Welcome to Winfield, Kansas, home to beautiful and unique Victorian homes. These homes, built from 1870 to the early 1900s, were influenced by the fashionable features of the era. An era when hospitality was an art and elegance a way of life.
Through Winfield\’s tree-lined streets, fine examples of Victorian styles are revealed. Enjoy discovering turrets, towers and cupolas, turned spindles, curved verandas and delicate millwork.
A self-guided brochure with descriptions, addresses and a street map is available to assist you in viewing 29 of these beautiful homes. Some examples are provided below, but don\’t delay your visit to admire the others.
403 E 10th – Pictured above, this Italianate Vernacular house was built in 1870 by J.C. Fuller, a local banker. Dr. and Mrs.L.K. Chont, radiologist at Snyder Clinic were long time owners. The present owner has recently completed the restoration using red, cream and royal blue paint to enhance the tower with finial, corbels, parapet, unique window lintels with drip stones, and double front doors. The interior is distinguished by a three story spiral stairway and newel post, leaded glass and French doors.
417 East 10th – Limestone Georgian Vernacular was built in 1880 by Rev. Rigby, a Baptist minister. W.P. Hackney, an attorney and senator, purchased the home in 1885. Stone niches, window lintels with medallions and drip stones, bay window, dormers and front balcony are distinct features of the home. The house once had many ornate two-story porches and roof cresting – the roof cresting and the east porch were recently restored to their original design. Unique corner chimneys were on four corners, however only two remain. Two of the original corner fireplaces have been retained as well as the original woodwork.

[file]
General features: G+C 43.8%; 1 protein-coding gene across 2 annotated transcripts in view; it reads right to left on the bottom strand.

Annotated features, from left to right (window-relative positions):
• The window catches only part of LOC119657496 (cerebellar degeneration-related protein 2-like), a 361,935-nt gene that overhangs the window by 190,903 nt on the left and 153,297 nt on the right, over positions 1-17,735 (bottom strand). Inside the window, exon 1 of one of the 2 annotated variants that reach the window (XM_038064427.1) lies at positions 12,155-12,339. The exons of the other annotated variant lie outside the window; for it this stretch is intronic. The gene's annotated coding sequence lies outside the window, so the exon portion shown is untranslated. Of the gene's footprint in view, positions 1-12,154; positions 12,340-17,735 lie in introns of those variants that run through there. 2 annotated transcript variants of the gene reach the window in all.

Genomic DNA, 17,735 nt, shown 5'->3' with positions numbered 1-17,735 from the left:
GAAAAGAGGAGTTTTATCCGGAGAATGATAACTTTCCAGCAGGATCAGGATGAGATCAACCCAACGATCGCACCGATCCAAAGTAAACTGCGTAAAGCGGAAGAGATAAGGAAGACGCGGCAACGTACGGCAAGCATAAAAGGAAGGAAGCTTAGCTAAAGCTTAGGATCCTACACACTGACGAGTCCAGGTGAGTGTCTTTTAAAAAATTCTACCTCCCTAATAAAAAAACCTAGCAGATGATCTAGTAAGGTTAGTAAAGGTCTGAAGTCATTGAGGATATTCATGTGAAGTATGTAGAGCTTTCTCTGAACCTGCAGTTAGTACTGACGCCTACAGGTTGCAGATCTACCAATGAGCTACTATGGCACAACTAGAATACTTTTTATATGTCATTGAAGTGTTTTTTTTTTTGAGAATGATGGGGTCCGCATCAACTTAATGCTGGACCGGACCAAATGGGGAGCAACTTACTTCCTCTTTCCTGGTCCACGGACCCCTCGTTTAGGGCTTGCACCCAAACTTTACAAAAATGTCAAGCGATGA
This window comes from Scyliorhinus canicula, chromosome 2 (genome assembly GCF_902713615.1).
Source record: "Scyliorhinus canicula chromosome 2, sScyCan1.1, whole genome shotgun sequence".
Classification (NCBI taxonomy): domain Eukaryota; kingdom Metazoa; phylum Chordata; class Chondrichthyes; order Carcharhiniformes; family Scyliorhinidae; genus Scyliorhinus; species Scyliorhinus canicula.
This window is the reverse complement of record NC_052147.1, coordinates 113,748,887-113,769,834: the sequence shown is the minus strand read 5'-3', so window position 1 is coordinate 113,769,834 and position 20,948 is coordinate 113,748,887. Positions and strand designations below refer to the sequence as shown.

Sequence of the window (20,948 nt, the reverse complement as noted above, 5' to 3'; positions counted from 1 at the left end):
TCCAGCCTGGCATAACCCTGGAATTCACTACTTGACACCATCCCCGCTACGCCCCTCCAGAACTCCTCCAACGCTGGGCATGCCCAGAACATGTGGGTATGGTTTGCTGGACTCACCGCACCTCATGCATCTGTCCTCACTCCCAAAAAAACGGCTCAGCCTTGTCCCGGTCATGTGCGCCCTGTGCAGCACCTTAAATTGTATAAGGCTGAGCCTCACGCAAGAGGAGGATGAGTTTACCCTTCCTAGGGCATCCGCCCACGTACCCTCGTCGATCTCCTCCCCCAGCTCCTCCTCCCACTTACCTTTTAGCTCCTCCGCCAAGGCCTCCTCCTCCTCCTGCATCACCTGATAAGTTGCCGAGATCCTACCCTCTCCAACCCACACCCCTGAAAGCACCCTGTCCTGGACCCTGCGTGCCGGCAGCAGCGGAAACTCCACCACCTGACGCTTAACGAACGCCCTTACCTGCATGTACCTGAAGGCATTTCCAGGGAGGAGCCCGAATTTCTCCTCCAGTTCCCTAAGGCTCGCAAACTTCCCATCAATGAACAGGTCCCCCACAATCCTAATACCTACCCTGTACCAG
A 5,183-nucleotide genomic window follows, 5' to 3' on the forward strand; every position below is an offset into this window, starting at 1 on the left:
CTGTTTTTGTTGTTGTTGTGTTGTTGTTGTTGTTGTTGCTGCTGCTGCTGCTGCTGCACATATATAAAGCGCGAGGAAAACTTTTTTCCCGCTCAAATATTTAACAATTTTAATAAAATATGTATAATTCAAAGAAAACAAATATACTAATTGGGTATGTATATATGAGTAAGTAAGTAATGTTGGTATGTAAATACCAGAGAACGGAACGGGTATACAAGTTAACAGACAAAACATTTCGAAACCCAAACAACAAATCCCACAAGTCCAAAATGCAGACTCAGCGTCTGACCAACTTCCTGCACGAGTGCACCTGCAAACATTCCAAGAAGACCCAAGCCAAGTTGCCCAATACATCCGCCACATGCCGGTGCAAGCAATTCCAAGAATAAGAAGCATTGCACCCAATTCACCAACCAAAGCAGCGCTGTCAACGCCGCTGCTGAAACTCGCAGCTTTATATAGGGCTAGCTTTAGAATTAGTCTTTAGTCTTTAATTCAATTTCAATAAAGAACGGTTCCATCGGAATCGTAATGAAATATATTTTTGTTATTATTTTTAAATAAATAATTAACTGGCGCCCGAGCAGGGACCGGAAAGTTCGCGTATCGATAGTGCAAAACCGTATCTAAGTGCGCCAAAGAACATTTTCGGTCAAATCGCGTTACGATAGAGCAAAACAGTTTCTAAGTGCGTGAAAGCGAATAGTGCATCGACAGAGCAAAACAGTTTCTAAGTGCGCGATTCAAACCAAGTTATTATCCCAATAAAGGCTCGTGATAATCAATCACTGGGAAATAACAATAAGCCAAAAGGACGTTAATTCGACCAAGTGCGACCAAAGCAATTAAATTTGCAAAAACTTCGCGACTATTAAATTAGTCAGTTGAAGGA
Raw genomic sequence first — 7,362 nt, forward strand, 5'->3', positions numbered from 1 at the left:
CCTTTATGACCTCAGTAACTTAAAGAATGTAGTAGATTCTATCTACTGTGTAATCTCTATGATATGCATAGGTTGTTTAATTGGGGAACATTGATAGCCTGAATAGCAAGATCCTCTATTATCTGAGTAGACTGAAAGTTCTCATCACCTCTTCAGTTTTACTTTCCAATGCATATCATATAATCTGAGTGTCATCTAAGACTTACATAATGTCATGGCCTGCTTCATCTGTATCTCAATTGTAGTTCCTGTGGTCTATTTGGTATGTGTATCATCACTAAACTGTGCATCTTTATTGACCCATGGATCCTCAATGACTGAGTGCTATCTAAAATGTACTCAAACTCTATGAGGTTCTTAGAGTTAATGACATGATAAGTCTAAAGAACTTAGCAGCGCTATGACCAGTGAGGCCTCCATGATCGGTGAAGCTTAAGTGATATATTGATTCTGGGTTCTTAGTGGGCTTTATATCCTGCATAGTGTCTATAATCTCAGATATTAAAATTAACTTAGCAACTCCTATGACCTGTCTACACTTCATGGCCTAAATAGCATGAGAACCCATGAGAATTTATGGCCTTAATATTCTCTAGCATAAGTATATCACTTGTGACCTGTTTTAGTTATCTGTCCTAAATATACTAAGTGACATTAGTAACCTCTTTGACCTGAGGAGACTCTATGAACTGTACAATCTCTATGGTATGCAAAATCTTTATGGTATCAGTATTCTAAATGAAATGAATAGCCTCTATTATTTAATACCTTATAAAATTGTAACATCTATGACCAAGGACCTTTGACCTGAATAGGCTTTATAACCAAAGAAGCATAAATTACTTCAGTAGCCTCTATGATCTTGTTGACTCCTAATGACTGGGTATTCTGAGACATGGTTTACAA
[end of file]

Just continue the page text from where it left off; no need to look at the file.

301 East 5th – One of the oldest homes, this brick Cross-gable Victorian was built in 1872 and was formerly the Santa Fe Railroad station master\’s house. The curved stone lintels with drip stones, porch balusters and balcony are prominent details of this home. (not pictured)
1517 Fuller – Dr. Ira Stutzman built this Cross-gable Victorian house in 1878. Fish scale siding, the cream, turquoise and pink paint and the recent addition of double porch cupolas are distinguishing features of the home. The house is noted for its hexagonal parlor, original cherry woodwork and wainscoting downstairs and on the stairway with carved newel.
501 West 9th – A Vernacular Georgian home built in 1910-1912 by Earl Seymour of Seymour Packing Company has a brick addition on the east side. Square columns, Palladian window, fish scales in the center gable and porch gable, pyramid roof, double-deck sun rooms, front dormer, leaded windows, door with side lights, four original fireplaces and detailed oak woodwork are special features.
1415 Millington – One of Winfield\’s unique homes is the Italianate Vernacular house built in 1884 by Dr. E.C. Emory, an early physician. The tall narrow windows, curved white woodwork on the porch and south windows, bay windows, and two front entries with the main entrance upstairs distinguish this home. The living room, kitchen and dining room are upstairs with the bedroom downstairs. The upstairs has a family room with a balcony that houses the library of the present owners.